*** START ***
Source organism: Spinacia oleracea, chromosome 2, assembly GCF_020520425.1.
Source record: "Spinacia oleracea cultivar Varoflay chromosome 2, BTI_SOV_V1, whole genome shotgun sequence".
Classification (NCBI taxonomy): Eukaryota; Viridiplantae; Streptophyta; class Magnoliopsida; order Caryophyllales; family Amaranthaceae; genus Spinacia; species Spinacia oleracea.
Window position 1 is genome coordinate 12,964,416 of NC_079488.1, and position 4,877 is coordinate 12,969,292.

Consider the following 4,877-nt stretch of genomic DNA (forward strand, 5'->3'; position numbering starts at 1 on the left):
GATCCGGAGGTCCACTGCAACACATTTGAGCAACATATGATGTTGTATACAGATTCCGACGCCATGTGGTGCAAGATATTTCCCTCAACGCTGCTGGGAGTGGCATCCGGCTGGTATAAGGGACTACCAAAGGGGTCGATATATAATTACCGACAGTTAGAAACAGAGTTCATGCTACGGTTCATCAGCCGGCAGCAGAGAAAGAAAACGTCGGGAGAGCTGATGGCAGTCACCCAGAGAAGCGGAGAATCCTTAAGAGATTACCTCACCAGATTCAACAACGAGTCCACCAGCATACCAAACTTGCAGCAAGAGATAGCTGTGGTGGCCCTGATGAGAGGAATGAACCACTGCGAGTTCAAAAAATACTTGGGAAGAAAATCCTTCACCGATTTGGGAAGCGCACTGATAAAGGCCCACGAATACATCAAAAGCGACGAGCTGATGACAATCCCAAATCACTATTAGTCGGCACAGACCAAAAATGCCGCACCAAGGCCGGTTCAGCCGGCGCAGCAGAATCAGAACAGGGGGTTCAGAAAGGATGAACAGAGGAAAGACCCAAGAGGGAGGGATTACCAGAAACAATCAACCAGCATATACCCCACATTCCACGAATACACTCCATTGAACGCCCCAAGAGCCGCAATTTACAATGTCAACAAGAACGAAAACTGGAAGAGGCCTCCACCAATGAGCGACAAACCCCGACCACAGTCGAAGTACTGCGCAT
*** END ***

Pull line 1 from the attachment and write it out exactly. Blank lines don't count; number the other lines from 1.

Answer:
Source organism: Spinacia oleracea, chromosome 2, assembly GCF_020520425.1.